Falling skyscrapers, thunderous effects and super graphics; EA finally outdid themselves! So, the main selling point of both next gen rivals, Sony’s Playstation 4 and Microsoft’s X-Bone was that they were taking games literally further in terms of graphics. I can’t speak for Microsoft in terms of how far they’ve taken graphics (probably around the corner for a kebab), but Sony has really given fans their moneys worth by taking graphics to the moon and back! This is most evident in EA’s next installation into the Battlefield series, Battlefield 4. Battlefield 4 was available to the world from the 07/11/2013 on the next gen consoles, but already with Sony vastly outselling it’s main Microsoft competitor it was destined to find it’s home among the heart of Sony fans. But is better graphics alone enough to spend £60 on a game? Well no, obviously not, otherwise game developers wouldn’t sell so much as a really, really, detailed picture of a hot-dog. So, no. That’s why it’s a brilliant thing that Battlefield 4 not only lives up to it’s predecessors, but improves upon them. Starting with the positives, the multiplayer experience is phenomenal, a straight forward levelling-up systems won’t confuse players as much as multiplayer has for other games (cough Call of Duty). Although this doesn’t mean that the online is biased towards more dedicated players, there are many ways to level up from providing ammo/health to repairing your team-mates’ vehicles. The environment is smooth and beautiful on the next gen console, although players will be more focussed by the fact that you can literally blow up everything. Apart from trees, they still stand to be the most powerful components of the series. The spawn system encourages building squads and extending your friends lists which gaming has always been about, since when we invited our buds around to play Crash Bandicoot. The trophies online are relatively easy to obtain however perfectionists who want that 100% will have to download the map packs; this is more a fault of the PS4 rather than Battlefield itself. The campaign does fail to impress though, with the epic Battlefield 3 campaign, players will feel disappointed and saddened because EA have spent too much time on falling skyscrapers and not enough time on the actual campaign. Example, a Chinese character named Hannah. Enough said. Players will play as squad leader Recker who leads a squad against what players will feel is the whole of China, set in the near future the storyline is basically America vs China. However a good system comes from the campaign, the engage option where players can order the squad to kill people; but not much else. This is pretty interesting considering you play another mute lead, this shows the laziness that EA approached the campaign with. The levels are quick and easy, although the collectables and trophies allows players to have multiple playthroughs; this saves the games reputation. Although, fans will have to say a tearful farewell to the brilliant Battlefield 3 co-op missions, that were solely underrated and overlooked. EA made mountainous progression in terms of graphics and multiplayer, but drew up blanks in the rest of the game. Next gen consoles are the future, if game developers want to charge so much, then they should realise players aren’t the mindless eight year old boys that you find in Call of Duty; story is everything, impressive graphics and multiplayer but EA could give Treyarch a run in the money for the most sloppy campaign.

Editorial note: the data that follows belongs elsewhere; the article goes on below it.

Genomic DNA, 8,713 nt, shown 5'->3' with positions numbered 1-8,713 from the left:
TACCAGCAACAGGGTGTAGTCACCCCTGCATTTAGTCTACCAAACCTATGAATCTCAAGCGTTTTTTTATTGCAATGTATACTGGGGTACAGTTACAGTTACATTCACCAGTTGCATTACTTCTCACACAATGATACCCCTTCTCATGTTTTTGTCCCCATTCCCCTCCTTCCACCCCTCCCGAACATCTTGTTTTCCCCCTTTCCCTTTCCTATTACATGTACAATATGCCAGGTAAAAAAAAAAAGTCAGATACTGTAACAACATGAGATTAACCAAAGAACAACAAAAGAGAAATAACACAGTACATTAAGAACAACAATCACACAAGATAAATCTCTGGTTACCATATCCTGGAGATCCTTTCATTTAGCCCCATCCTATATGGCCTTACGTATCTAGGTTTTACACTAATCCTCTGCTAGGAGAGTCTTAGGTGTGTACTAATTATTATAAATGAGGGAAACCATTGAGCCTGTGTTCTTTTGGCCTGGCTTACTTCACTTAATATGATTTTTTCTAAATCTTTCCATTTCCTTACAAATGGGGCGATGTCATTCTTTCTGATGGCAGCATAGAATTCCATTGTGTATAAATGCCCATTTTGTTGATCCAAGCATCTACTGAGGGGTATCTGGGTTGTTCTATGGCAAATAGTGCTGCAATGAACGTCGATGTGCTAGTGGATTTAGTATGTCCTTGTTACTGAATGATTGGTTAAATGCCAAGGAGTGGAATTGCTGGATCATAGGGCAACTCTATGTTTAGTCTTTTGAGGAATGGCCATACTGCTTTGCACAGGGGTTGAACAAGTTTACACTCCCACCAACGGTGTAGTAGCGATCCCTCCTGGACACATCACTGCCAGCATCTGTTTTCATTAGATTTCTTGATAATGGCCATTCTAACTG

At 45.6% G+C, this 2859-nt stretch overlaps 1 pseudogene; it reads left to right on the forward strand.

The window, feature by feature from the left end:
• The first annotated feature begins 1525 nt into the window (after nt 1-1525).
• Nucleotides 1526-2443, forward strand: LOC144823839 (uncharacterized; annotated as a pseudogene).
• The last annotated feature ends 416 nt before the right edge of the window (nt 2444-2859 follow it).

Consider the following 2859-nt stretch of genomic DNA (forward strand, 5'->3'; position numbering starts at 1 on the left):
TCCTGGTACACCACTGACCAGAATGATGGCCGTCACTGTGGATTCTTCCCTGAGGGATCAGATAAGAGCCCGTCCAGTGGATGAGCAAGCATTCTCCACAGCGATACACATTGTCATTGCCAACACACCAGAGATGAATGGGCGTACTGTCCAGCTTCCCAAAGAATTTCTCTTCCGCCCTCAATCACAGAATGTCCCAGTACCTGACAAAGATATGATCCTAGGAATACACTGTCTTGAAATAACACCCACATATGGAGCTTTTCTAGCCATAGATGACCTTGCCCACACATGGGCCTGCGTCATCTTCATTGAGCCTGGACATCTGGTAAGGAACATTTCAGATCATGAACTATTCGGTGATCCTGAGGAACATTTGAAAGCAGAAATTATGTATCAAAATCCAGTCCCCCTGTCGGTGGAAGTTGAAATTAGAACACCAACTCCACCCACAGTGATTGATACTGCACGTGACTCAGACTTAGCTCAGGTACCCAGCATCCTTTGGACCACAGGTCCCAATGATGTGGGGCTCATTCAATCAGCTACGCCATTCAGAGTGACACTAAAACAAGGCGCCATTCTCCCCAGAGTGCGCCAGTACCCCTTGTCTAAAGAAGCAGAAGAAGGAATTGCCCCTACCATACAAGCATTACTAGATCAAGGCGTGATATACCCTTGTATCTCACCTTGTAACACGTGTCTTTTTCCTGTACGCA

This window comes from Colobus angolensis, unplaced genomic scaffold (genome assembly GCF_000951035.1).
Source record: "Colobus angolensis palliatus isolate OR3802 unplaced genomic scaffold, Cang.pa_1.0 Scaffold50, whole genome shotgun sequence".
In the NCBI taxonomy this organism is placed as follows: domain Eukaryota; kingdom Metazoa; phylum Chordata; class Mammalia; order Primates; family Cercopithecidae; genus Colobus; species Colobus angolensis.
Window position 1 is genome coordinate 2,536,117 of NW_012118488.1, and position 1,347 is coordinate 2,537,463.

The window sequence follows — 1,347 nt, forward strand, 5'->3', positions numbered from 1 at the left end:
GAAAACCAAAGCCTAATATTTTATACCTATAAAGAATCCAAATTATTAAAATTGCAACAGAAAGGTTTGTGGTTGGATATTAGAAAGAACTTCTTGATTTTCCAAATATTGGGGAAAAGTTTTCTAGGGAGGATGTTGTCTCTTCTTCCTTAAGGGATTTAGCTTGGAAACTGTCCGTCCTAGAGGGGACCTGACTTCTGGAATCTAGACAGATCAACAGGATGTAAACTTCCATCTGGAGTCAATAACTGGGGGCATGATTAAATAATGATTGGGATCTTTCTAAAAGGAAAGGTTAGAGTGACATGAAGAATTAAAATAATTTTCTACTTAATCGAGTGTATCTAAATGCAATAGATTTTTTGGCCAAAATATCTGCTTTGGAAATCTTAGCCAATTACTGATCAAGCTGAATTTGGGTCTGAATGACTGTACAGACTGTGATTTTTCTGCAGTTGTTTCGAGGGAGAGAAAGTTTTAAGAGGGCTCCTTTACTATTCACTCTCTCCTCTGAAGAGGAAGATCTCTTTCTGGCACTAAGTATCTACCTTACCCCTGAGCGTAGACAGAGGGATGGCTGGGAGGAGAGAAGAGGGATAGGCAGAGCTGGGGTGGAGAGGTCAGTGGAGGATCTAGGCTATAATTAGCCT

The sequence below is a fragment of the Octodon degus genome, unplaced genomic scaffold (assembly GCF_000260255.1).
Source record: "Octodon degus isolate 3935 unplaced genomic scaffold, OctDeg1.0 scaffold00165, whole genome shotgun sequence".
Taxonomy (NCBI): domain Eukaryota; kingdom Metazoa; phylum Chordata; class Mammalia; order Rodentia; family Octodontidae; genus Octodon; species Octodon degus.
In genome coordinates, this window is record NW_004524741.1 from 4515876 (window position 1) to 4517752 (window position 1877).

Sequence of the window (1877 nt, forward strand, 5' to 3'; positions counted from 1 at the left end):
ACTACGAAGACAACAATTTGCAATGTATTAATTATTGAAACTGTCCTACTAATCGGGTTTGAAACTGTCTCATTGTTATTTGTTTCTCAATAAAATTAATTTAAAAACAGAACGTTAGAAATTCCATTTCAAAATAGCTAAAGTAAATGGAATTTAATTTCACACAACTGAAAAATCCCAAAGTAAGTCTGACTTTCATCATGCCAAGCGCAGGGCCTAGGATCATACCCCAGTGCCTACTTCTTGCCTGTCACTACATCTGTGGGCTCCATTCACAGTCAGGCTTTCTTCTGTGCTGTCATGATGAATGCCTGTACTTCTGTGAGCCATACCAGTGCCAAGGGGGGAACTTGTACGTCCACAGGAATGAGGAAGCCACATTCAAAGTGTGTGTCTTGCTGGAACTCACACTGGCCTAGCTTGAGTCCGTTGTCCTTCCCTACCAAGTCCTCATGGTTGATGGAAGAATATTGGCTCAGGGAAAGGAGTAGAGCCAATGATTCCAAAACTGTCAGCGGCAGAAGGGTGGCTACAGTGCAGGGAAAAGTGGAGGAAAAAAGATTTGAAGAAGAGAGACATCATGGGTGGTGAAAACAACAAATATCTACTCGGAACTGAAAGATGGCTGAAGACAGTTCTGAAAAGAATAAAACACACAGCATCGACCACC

What We Liked
Multilayer and graphic quality.
What We Didn't
Pretty much everything else.
A good stab at updating the multiplayer, but EA will disappoint players who think that sequels should be better than the original; not worse. Nice try though.